Do You Know Where Your Cluster Is?

I have a quick and easy method for inspecting my hives when it’s freezing cold outside like it is today. I take a quick peek under the hood to see how high the cluster has risen. It literally takes three seconds. Not much danger of chilling and killing the bees. When the cluster is so high that the bees are covering most of the top bars, it’s time to give them some sugar. Why? Because in my experience, the bees head to the bottom of the hive once the weather turns cold and gradually work their way to the top as they eat through their winter stores of honey. Usually the higher the bees are in the hive, the less honey they have and the closer they are to starving. (Usually, not always.)

A cluster of honey bees running low on honey. (Dec. 31, 2011.)

A cluster of honey bees running low on honey. (Dec. 31, 2011.)

All of my colonies live in 3-deep hives. Most of them seem to have between one and two deeps of honey to keep them alive all winter. Even though that’s more than enough honey, I have considered dumping sugar in all the hives just to be safe. But I think I’ll wait and see what happens. It would be wonderful to get through a winter without having to feed my bees, though chances are I’ll get paranoid and give them loads of sugar even if they don’t need it. My plan, if you can call it that, is to give them sugar perhaps even before the cluster is covering most of the top bars. As of today, though, nar a cluster is to be seen. And I hope it stays that way for the next few months (not likely).

Here’s a detailed copied-and-pasted entry from my beekeeping journal to illustrate what I’m talking about.

First up, 1505, a colony that was inadvertently started from a supersedure cell in July. The first sign of brood soaking in royal jelly from the naturally mated queen showed up around August 10th and I fed the colony sugar syrup until the end of October. It’s not what I would call a fully established colony, though not bad considering it’s only three months old.

No sign of the cluster in Q1505 and I think it's been deep for a while. (Nov. 11, 2015.)

No sign of the cluster in 1505 and I think it’s been deep for a while. I like it. (Nov. 11, 2015.)



Second up, 1401, with an older queen from one of my colonies that was moved from Logy Bay in May when it had only two frames of brood after nearly being destroyed by shrews. I built it back up by stealing brood from my one strong colony and then I split it to create three more colonies. After that I fed it honey and then sugar syrup until late October. It’s in pretty good shape.

No sign of the cluster in Q1401, though the cluster was fairly high until recenty. This is the colony that was a sweet as can be until September when the bees became highly defensive. (Nov. 11, 2015.)

No sign of the cluster in 1401, though the cluster was fairly high until recently. This is the colony that was as sweet as can be until September when the bees became highly defensive, probably because a mouse got inside and peed and pooped in the corner somewhere. (Nov. 11, 2015.)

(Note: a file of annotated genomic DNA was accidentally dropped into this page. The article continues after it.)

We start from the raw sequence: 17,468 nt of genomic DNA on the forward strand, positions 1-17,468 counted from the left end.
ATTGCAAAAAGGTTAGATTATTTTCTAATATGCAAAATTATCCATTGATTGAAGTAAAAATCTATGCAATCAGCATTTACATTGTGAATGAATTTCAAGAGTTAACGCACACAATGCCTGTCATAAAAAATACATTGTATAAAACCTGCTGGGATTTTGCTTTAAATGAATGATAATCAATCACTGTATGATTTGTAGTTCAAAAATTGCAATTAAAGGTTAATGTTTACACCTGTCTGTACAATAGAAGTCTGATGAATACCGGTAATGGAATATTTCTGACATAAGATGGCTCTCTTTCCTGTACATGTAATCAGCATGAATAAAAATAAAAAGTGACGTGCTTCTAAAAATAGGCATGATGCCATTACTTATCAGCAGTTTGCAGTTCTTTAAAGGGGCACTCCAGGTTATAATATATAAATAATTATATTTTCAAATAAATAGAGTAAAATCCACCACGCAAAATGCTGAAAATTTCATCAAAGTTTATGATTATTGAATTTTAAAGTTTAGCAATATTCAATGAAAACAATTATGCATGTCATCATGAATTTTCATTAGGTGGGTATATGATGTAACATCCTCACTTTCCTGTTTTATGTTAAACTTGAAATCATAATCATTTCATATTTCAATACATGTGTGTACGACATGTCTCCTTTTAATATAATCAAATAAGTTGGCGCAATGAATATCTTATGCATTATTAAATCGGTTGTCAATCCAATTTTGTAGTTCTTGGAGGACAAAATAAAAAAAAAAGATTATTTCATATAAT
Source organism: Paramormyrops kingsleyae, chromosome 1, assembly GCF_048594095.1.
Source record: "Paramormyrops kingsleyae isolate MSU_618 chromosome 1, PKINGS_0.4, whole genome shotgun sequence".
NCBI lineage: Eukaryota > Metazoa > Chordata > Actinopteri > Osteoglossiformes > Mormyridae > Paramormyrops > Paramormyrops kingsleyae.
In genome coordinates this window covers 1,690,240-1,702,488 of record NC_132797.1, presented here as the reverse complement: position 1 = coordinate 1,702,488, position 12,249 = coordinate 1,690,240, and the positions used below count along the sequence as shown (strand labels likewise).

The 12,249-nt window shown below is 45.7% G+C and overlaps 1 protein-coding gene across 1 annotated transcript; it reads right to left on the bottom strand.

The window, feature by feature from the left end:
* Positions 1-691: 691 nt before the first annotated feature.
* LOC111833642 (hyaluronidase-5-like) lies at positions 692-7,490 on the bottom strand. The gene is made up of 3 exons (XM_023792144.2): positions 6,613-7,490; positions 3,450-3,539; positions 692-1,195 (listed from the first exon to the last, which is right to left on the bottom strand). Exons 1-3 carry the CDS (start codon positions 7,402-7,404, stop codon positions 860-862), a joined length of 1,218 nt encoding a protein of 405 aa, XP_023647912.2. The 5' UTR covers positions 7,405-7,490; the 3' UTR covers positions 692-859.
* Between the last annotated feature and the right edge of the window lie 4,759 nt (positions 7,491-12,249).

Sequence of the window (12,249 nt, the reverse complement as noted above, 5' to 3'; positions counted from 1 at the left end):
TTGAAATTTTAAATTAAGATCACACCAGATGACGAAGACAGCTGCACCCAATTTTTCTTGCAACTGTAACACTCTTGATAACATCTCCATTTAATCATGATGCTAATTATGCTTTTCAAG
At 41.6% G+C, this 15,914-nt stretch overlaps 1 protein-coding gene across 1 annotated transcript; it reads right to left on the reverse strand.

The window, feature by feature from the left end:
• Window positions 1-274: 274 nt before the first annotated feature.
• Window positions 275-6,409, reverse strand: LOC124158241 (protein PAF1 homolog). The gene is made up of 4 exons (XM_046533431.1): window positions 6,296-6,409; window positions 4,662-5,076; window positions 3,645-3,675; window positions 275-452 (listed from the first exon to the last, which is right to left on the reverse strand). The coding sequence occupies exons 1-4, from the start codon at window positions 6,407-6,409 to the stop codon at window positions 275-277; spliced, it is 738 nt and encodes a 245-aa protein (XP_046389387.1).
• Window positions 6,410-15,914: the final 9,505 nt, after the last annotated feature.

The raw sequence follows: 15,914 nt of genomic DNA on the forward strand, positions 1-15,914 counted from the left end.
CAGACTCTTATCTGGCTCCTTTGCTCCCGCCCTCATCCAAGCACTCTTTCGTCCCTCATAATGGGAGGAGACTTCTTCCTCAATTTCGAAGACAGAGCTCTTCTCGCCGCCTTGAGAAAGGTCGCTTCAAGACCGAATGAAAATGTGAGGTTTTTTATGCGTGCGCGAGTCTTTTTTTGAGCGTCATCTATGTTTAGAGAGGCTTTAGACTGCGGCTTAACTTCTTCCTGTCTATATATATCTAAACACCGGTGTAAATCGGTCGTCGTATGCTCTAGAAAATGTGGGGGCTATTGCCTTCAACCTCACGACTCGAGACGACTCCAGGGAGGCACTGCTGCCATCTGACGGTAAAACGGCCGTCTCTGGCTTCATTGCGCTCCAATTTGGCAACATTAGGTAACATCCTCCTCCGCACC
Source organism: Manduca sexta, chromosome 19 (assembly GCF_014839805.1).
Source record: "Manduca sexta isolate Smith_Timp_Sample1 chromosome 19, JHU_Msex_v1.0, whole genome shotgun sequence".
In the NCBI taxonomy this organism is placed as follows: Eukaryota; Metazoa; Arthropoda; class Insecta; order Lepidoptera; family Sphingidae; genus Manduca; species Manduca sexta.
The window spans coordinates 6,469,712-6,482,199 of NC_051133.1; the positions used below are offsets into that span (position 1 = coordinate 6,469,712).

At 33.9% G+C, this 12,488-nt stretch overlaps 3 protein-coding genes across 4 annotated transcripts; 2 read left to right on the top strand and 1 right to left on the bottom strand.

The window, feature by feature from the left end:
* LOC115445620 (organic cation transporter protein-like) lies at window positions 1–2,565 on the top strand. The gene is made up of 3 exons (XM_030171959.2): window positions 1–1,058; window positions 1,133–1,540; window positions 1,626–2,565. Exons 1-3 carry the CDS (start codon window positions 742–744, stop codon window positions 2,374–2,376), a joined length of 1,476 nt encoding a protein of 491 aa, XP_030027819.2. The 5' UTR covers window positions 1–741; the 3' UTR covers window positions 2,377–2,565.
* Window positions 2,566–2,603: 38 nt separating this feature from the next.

Third up, 1501, a colony started from a split and a mated queen in July with fresh brood showing up around July 23rd. I fed it honey and then sugar syrup until late October, maybe even a little into November. Although not a large colony, the bees were always active and brought in a lot of pollen for whatever reason. Not fully established yet, but getting there.

No cluster to be seen in 1501.  The cluster has been deep down in the hive for a while. (Nov. 11, 2015.)

No cluster to be seen in 1501. The cluster has been deep down in the hive for a while. (Nov. 11, 2015.)

Fourth up, 1504, another colony started by accident from a supersedure cell in July with the first sign of brood showing up on August 5th. I fed it sugar syrup well into October. Not a strong colony, but hanging in there.

Cluster in 1504.  If the cluster continues to rise, I might have to dump some sugar in. (Nov. 11, 2015.)

Cluster in 1504. If the cluster continues to rise, I might have to dump some sugar in. (Nov. 11, 2015.)

Fifth up and finally, 1402, the one colony from last year that I pretty much left alone and it exploded with bees. The bees were always defensive, probably because the queen mated with drones from a nasty, mean colony I used to keep. I would have stolen brood from this colony to boost up my other colonies, but the bees were too mean to mess around with and I don’t like digging into large colonies anyway — it’s a big one. I wouldn’t be surprised if the brood nest spans more than a single deep even now. It might need sugar later in the winter more than the other colonies simply because it probably has twice as many bees as any of the others.

Tiny tip of a cluster maybe poking through 1402.  I saw some of the cluster above the top bars until a few days ago. (Nov. 11, 2015.)

Tiny tip of a cluster maybe poking through 1402. I saw some of the cluster above the top bars until a few days ago. (Nov. 11, 2015.)

Most of the colonies, judging from how deep the clusters are in the hives, seem to be in good shape.

I’m not too worried.